Citizens, Not Subjects
(Ananda Bazaar Patrika interview with CPIML GS Comrade Dipankar, translated from Bengali)

Q. The July 30 convention organised by CPI(ML)(Liberation) in Kolkata appears to have been quite a success. In the wake of the latest Lok Sabha results, do you see some positive signs in the post-poll situation?

A. Before the elections we had seen a series of powerful agitations. The Assembly elections of Gujarat, Karnataka, Rajasthan, Chhattishgarh and Madhya Pradesh reflected an impact of these agitations. But the Lok Sabha elections told a different story. But we do not think this means the agitations were meaningless or irrelevant. We can clearly see the resentment of the people that is giving rise to mass protests soon after the elections. In a village of Bhojpur in Bihar, we saw that women agricultural labourers who had voted for the BJP in the elections rose in strike for wage increase. It changes the equations. We need to build on it.

Secondly, we wanted to focus on West Bengal. This is a state with a long record of powerful political influence of the Left. But the Left suffered a massive electoral decline in these elections and the lion’s share of the votes that moved away from the Left swelled the BJP’s electoral kitty. We think West Bengal is going to be a key battleground in this second term of the Modi government. Here the BJP is trying to drag us back to the situation of 1947. The rise of communalism was one of the biggest tragedies of our freedom movement which had eventually led to the partition of India. After Independence, India started moving on, keeping the disaster of Partition behind, even if we could not fully overcome it. But now the BJP once again wants to push us back to that point. This is dangerous.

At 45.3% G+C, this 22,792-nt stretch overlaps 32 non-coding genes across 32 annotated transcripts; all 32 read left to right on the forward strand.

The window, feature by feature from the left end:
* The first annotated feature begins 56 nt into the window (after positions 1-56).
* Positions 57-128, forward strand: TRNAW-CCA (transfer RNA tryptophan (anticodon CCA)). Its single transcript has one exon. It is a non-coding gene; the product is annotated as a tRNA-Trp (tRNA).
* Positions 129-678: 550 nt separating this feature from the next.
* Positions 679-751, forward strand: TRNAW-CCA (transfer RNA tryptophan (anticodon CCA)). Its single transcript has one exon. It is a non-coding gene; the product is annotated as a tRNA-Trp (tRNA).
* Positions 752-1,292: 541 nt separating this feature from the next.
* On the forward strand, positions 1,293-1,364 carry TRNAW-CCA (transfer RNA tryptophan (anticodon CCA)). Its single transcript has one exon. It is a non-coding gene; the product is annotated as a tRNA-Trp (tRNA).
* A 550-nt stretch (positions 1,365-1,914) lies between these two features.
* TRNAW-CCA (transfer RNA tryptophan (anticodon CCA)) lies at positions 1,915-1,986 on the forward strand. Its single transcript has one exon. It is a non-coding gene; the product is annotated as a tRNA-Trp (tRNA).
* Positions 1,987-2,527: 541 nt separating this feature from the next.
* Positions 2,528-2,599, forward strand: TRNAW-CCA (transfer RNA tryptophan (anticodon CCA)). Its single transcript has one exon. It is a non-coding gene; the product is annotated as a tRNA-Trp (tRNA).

We must understand that the BJP is not just interested in a change of government, it wants to change the political agenda and climate altogether. The fallacy of the Partition has been exposed time and again, especially in the rise of Bangladesh, but for the BJP Partition remains an unfinished project and it wants to take it to its logical conclusion. West Bengal will have to play a key role in resisting this disastrous communal design of the BJP.

We have appealed to the Left minded people of West Bengal who are disturbed by the rise of the BJP, and regret the fact that lot of Left votes have gone over to this rightwing party, to return to the Left stream. Of course, the Left needs a new plot, a new script, in west Bengal. For far too long the CPI(M) has been used to a scheme of things that revolves around power. The Left now has to revive its habit of basing itself again on the struggles of the people. Even if a close unity of the Left parties   does not materialise immediately, we need unity in terms of agitation, and our orientation and ideas.

In recent times, West Bengal has witnessed several instances of communal violence or hate crimes. We have tried to reach out to the people under attack and stand by them.  That’s how we chose the theme of the convention: ‘Unite and Resist’.

Q. Is there any growing connection or convergence among the various struggles that are currently developing?

A. The need and scope of such coordination and convergence, both are growing. Take for example, this united platform formed by more than two hundred farmers’ organisations. The last time they held a farmers’ assembly in Delhi, we saw a great outpouring of popular support for them. Students, workers and employees, doctors from AIIMS, all were there in support of the fighting farmers. It was an unprecedented scene. And such signs of solidarity are growing everywhere.

Secondly, along with economic and political demands we should also focus more on educational and cultural aspects in our struggles. The freedom movement is something very remote for today’s new generation. Recently a student was asked: who had assassinated Gandhi, and the answer was Gandhi’s security guard. Indira Gandhi was killed by her security guards, so that’s how Mahatma Gandhi must have also been killed. This ignorance about history provides a fertile ground for fake news and absolutely concocted and distorted Whatsapp forwards.